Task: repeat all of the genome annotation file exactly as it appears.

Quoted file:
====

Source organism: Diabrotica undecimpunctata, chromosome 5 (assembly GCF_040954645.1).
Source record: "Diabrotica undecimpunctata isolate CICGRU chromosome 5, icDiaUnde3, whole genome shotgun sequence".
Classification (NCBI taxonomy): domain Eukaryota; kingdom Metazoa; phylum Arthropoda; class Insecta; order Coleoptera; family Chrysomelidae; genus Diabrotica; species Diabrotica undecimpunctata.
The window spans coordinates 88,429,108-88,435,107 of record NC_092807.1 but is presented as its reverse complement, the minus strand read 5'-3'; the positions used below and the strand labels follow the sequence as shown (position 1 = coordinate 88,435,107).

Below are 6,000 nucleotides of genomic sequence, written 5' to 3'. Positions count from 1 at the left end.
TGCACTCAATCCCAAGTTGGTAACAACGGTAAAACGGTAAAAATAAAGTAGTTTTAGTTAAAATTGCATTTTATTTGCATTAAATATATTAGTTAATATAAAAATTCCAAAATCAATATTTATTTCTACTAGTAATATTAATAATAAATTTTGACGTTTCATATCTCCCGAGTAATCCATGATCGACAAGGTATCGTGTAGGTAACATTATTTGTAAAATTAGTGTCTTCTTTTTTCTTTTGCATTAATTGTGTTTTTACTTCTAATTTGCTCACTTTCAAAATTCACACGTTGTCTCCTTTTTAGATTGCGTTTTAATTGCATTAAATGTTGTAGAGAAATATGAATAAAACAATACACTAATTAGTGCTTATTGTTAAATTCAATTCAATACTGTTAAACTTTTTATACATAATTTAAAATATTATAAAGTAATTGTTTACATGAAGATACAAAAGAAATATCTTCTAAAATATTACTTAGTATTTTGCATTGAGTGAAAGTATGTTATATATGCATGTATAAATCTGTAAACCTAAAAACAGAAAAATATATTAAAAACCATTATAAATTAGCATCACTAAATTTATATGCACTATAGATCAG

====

Source organism: Diabrotica undecimpunctata, chromosome 5 (assembly GCF_040954645.1).
Source record: "Diabrotica undecimpunctata isolate CICGRU chromosome 5, icDiaUnde3, whole genome shotgun sequence".
Classification (NCBI taxonomy): domain Eukaryota; kingdom Metazoa; phylum Arthropoda; class Insecta; order Coleoptera; family Chrysomelidae; genus Diabrotica; species Diabrotica undecimpunctata.
The window spans coordinates 88,429,108-88,435,107 of record NC_092807.1 but is presented as its reverse complement, the minus strand read 5'-3'; the positions used below and the strand labels follow the sequence as shown (position 1 = coordinate 88,435,107).

Below are 6,000 nucleotides of genomic sequence, written 5' to 3'. Positions count from 1 at the left end.
TGCACTCAATCCCAAGTTGGTAACAACGGTAAAACGGTAAAAATAAAGTAGTTTTAGTTAAAATTGCATTTTATTTGCATTAAATATATTAGTTAATATAAAAATTCCAAAATCAATATTTATTTCTACTAGTAATATTAATAATAAATTTTGACGTTTCATATCTCCCGAGTAATCCATGATCGACAAGGTATCGTGTAGGTAACATTATTTGTAAAATTAGTGTCTTCTTTTTTCTTTTGCATTAATTGTGTTTTTACTTCTAATTTGCTCACTTTCAAAATTCACACGTTGTCTCCTTTTTAGATTGCGTTTTAATTGCATTAAATGTTGTAGAGAAATATGAATAAAACAATACACTAATTAGTGCTTATTGTTAAATTCAATTCAATACTGTTAAACTTTTTATACATAATTTAAAATATTATAAAGTAATTGTTTACATGAAGATACAAAAGAAATATCTTCTAAAATATTACTTAGTATTTTGCATTGAGTGAAAGTATGTTATATATGCATGTATAAATCTGTAAACCTAAAAACAGAAAAATATATTAAAAACCATTATAAATTAGCATCACTAAATTTATATGCACTATAGATCAG